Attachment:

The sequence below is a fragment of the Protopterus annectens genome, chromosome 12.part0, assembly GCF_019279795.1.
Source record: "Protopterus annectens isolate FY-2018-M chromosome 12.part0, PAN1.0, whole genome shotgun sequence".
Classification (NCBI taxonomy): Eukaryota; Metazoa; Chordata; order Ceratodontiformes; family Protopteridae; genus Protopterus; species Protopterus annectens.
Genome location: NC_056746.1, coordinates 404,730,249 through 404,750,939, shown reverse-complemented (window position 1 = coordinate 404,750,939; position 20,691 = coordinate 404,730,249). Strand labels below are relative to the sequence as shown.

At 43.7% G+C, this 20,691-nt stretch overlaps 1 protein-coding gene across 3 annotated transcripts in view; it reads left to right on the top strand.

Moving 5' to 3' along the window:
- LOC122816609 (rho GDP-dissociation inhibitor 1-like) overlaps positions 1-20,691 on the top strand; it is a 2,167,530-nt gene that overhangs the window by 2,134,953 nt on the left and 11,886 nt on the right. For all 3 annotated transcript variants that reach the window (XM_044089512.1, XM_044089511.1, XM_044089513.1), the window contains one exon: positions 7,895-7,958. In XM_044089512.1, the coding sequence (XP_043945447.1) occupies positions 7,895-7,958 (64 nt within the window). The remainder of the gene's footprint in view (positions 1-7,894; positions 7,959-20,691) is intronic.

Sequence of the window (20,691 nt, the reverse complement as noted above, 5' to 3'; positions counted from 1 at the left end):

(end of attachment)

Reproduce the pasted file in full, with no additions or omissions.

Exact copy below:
The sequence below is a fragment of the Protopterus annectens genome, chromosome 12.part0, assembly GCF_019279795.1.
Source record: "Protopterus annectens isolate FY-2018-M chromosome 12.part0, PAN1.0, whole genome shotgun sequence".
Classification (NCBI taxonomy): Eukaryota; Metazoa; Chordata; order Ceratodontiformes; family Protopteridae; genus Protopterus; species Protopterus annectens.
Genome location: NC_056746.1, coordinates 404,730,249 through 404,750,939, shown reverse-complemented (window position 1 = coordinate 404,750,939; position 20,691 = coordinate 404,730,249). Strand labels below are relative to the sequence as shown.

At 43.7% G+C, this 20,691-nt stretch overlaps 1 protein-coding gene across 3 annotated transcripts in view; it reads left to right on the top strand.

Moving 5' to 3' along the window:
- LOC122816609 (rho GDP-dissociation inhibitor 1-like) overlaps positions 1-20,691 on the top strand; it is a 2,167,530-nt gene that overhangs the window by 2,134,953 nt on the left and 11,886 nt on the right. For all 3 annotated transcript variants that reach the window (XM_044089512.1, XM_044089511.1, XM_044089513.1), the window contains one exon: positions 7,895-7,958. In XM_044089512.1, the coding sequence (XP_043945447.1) occupies positions 7,895-7,958 (64 nt within the window). The remainder of the gene's footprint in view (positions 1-7,894; positions 7,959-20,691) is intronic.

Sequence of the window (20,691 nt, the reverse complement as noted above, 5' to 3'; positions counted from 1 at the left end):